Talent to burn: Friendly Fires are no flash in the pan

Their math-rock-infused pop has won high praise from the music press
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The Independent Culture

The three members of Friendly Fires sit around a table in central London club The Social, laughing. But it's hard to hate them for their affable sweetness. They are who all the boys want to be and all the girls want to marry, albeit in the limited arena of math rock fused with dance-pop.

The band's profile has been rising steadily since they released a much-lauded EP in June 2007. Successful tours in the UK and US followed earlier this year. And now they've released their eponymous debut album.

While Friendly Fires claim that their music defies categorisation, a series of Eighties-influenced, hooky signature tracks such as "Climbing Aboard", "Paris" and "Photobooth" show a clear intention to go beyond the fringes of electro-pop. Tracks like "Jump in the Pool" and "Lovesick" from the new record will surely make it a staple addition to playlists of taste in the immediate future.

The group – Ed Mac, 24, lead vocals and guitar; Jack Savidge, 24, drums; and Edd Gibson, 23, synthesiser – met at Hertfordshire's private St Albans School, united by boredom and a passion for diverse music. "There wasn't a hell of a lot to do in St Albans," says Mac, "so the band became important to us. None of us were musically proficient. Edd didn't have a guitar until we started the band. Jack was head of the choir, though."

"Yeah, there was only really one pub that would have us, The Horn," says Savidge. "We had a gig there every three months, maybe even less than that. We made sure we were rehearsing two days a week, long before we appeared, so we were really ready for it. Those tiny gigs were really important to us." Mac chimes in: "We were only playing to about 20 people and they were our friends, who were obliged to turn up."

"That's when we started trying to do something musically interesting," says the lead singer. "We started to do guitars with math-rocky rhythms. Then we got into Mogwai and tried to write post-rock songs. But it was all mixed into a directionless mess. There was no structure to it, we were just writing songs, only because we had nothing better to do."

These early gigs were instrumental in cementing their dance/rock cross-over style. "There were long instrumentals that didn't really have a point or focus," says Savidge. "But it was fun and it made sense to us."

Mac continues: "I suppose we were constantly bouncing music we listened to off each other from the ages of 14 to 24. At that time, you are bound to listen to lots of different styles. We never really ditched any type of music we listened to between then and now."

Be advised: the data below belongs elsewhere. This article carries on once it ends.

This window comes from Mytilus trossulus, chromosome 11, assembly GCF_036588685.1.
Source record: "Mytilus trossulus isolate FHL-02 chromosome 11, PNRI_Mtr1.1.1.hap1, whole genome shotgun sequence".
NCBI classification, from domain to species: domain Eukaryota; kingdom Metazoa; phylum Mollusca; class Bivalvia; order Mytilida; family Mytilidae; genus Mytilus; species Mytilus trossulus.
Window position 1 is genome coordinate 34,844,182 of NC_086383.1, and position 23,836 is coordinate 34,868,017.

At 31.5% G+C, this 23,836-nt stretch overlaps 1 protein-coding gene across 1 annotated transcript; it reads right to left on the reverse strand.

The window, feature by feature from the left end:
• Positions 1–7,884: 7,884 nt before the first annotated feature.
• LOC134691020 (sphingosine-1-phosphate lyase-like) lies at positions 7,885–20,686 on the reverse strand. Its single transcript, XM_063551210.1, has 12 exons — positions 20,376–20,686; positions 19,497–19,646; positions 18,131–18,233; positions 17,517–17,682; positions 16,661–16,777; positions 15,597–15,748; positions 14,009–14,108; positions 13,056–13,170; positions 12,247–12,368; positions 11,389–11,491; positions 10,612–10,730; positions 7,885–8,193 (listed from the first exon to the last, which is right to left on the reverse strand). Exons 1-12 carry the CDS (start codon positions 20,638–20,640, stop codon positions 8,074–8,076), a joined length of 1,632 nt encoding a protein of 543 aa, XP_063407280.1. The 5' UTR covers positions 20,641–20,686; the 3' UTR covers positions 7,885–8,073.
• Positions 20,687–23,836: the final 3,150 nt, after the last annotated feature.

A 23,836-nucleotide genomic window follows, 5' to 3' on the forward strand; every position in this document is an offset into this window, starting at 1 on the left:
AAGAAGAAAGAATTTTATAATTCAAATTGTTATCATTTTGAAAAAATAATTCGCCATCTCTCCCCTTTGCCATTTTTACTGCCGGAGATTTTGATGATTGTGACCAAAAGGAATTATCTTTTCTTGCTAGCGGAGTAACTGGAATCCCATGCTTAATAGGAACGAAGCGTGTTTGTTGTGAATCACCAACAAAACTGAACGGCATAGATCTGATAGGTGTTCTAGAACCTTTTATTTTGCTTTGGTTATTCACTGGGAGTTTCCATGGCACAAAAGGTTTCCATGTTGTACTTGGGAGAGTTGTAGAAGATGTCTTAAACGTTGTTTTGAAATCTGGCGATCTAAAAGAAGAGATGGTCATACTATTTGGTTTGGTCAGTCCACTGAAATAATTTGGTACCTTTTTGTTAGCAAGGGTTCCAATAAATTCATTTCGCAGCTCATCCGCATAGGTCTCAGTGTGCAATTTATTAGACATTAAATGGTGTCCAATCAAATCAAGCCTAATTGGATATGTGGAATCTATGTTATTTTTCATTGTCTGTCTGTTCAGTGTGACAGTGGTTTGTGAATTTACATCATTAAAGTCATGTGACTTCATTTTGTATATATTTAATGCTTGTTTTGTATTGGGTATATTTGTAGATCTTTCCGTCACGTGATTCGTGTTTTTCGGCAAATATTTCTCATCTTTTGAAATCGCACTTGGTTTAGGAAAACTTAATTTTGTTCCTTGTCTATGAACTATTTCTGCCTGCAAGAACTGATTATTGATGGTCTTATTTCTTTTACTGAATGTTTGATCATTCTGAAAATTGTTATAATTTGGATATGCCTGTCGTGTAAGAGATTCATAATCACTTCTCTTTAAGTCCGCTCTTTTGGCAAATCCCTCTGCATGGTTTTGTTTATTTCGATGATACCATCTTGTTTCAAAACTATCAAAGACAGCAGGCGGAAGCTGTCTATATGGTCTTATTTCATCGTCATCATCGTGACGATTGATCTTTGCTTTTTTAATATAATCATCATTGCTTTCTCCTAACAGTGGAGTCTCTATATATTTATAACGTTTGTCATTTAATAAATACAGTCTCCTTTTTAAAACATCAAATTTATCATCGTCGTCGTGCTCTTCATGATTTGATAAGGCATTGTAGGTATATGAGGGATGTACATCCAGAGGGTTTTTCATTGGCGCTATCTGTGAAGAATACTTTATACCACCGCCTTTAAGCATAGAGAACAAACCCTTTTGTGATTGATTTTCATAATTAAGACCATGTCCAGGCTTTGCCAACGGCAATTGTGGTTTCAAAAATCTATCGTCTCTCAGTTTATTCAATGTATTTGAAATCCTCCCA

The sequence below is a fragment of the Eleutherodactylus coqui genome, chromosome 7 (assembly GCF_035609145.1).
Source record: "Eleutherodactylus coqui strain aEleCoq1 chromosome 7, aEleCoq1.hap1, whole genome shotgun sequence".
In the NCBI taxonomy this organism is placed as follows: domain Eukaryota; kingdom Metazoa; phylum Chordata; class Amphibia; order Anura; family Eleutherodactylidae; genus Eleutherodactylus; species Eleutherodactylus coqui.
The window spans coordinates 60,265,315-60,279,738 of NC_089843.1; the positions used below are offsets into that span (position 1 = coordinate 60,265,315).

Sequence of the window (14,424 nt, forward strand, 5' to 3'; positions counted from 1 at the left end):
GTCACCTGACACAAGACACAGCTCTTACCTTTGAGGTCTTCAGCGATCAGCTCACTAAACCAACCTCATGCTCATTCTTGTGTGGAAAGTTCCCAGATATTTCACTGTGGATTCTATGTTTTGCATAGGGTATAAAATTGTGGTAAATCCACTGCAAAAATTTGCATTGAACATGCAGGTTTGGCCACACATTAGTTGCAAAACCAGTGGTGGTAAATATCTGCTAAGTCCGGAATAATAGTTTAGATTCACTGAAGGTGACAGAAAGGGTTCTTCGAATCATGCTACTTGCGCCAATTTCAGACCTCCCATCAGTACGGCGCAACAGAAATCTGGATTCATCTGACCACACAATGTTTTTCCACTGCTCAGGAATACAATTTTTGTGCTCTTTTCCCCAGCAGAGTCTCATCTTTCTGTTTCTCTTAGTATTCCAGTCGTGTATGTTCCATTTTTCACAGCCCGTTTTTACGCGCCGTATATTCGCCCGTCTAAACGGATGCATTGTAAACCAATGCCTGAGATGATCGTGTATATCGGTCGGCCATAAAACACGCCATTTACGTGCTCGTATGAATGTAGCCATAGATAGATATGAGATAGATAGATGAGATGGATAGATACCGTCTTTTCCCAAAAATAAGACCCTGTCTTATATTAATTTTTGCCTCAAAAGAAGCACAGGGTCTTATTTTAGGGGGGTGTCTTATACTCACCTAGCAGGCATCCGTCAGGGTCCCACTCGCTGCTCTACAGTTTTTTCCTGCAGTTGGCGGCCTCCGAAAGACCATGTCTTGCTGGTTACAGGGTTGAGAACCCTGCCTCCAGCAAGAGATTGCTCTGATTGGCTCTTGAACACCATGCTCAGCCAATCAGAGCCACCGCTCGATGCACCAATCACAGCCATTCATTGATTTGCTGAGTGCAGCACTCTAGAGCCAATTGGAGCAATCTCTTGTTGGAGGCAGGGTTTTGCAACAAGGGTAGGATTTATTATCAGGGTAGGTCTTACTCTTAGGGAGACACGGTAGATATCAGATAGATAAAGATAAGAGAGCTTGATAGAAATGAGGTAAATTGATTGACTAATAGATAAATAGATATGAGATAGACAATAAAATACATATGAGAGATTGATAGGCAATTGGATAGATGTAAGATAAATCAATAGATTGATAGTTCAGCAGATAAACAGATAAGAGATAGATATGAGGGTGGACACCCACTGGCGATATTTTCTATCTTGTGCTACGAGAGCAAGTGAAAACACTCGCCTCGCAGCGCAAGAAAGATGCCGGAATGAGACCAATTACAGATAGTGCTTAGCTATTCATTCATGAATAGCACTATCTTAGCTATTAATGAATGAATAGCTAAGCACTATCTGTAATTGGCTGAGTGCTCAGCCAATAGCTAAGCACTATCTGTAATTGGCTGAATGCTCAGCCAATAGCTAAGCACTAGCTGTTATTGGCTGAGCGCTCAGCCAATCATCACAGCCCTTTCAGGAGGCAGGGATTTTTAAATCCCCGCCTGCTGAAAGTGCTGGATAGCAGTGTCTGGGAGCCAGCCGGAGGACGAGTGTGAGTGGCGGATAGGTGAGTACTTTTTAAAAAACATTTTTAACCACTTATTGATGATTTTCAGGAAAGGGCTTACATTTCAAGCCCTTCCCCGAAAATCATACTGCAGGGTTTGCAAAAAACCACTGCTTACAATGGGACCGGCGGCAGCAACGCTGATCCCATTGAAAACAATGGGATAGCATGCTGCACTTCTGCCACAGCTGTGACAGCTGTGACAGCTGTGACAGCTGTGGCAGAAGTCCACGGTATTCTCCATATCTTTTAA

They realised they wanted to write for the mainstream at a 2004 gig at Dublin Castle. "It was there we first did 'Photobooth' and we thought, 'Yep, we can actually do this'," says Mac. "It was more of a challenge to write a classic pop song. But we did not make a conscious decision; we just ended up doing it."

Friendly Fires - 'On Board'

Mac has strong opinions about the current state of pop. "It is strange now, when I think about truly experimental stuff there is nothing that blows me away. I always know they have used this plug-in or that pedal. When grime came out I was blown away by that, but to me now I find I am more interested in something that is going to capture the imagination of a lot of people."

After whipping people into a frenzy with the first tracks that circulated on the internet, their first official gig was at the Old Queens Head in Angel, north London in September 2006. "There was a bit of clamour," explains Savidge. "And then we would pop up in Music Week, and there would be an article saying, 'Watch out for Friendly Fires, they are going to be huge in two weeks.'

"And then when we went and played that gig and it was full of people from the music industry and we did two good songs. The PA didn't work and you can imagine people drifting off thinking, 'Nah.' People said it was full of energy which I think was a euphemism for poor."

In the long run, it was for the best. "I am glad we didn't get signed off that first hyped gig because we would have been forced to write an album that would have had probably two good songs on it," says Mac. "I'm glad we had that two-year period to get everything together."

They signed with XL Recordings in March after a bidding war. They're now on a UK tour until mid-October, before heading to the US where they are performing alongside Lykke Li.

Gibson says: "For two years we were struggling away, doing it all ourselves. It was a slog but it gave us the opportunity to mature and to come out with an album that we think is worth putting out rather than a flash-in-the-pan band that is here one day and gone the next."

'Friendly Fires' is out now; touring to 18 October (www.myspace.com/friendlyfires)

Friendly Fires - 'Paris